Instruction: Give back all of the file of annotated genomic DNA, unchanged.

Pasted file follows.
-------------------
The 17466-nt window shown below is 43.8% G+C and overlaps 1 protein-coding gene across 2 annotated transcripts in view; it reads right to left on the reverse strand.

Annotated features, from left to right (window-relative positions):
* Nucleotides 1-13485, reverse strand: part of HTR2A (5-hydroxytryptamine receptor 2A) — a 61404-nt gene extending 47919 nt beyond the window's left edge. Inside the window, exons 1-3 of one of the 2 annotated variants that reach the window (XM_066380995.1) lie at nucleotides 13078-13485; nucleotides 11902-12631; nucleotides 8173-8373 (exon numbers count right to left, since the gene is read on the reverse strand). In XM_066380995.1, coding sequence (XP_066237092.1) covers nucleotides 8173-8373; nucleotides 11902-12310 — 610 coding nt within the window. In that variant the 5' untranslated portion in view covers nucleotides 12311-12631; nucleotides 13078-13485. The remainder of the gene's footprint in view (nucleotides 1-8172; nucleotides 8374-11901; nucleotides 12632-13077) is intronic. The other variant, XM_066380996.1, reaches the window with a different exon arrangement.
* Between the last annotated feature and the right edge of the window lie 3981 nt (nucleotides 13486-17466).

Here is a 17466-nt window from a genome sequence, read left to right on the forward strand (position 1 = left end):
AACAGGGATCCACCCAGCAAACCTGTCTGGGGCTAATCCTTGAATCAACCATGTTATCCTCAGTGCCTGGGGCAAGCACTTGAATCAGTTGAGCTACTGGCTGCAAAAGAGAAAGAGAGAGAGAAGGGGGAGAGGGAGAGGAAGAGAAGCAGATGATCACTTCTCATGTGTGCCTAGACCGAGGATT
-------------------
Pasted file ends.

The 17466-nt window shown below is 43.8% G+C and overlaps 1 protein-coding gene across 2 annotated transcripts in view; it reads right to left on the reverse strand.

Annotated features, from left to right (window-relative positions):
* Nucleotides 1-13485, reverse strand: part of HTR2A (5-hydroxytryptamine receptor 2A) — a 61404-nt gene extending 47919 nt beyond the window's left edge. Inside the window, exons 1-3 of one of the 2 annotated variants that reach the window (XM_066380995.1) lie at nucleotides 13078-13485; nucleotides 11902-12631; nucleotides 8173-8373 (exon numbers count right to left, since the gene is read on the reverse strand). In XM_066380995.1, coding sequence (XP_066237092.1) covers nucleotides 8173-8373; nucleotides 11902-12310 — 610 coding nt within the window. In that variant the 5' untranslated portion in view covers nucleotides 12311-12631; nucleotides 13078-13485. The remainder of the gene's footprint in view (nucleotides 1-8172; nucleotides 8374-11901; nucleotides 12632-13077) is intronic. The other variant, XM_066380996.1, reaches the window with a different exon arrangement.
* Between the last annotated feature and the right edge of the window lie 3981 nt (nucleotides 13486-17466).

Here is a 17466-nt window from a genome sequence, read left to right on the forward strand (position 1 = left end):
AACAGGGATCCACCCAGCAAACCTGTCTGGGGCTAATCCTTGAATCAACCATGTTATCCTCAGTGCCTGGGGCAAGCACTTGAATCAGTTGAGCTACTGGCTGCAAAAGAGAAAGAGAGAGAGAAGGGGGAGAGGGAGAGGAAGAGAAGCAGATGATCACTTCTCATGTGTGCCTAGACCGAGGATT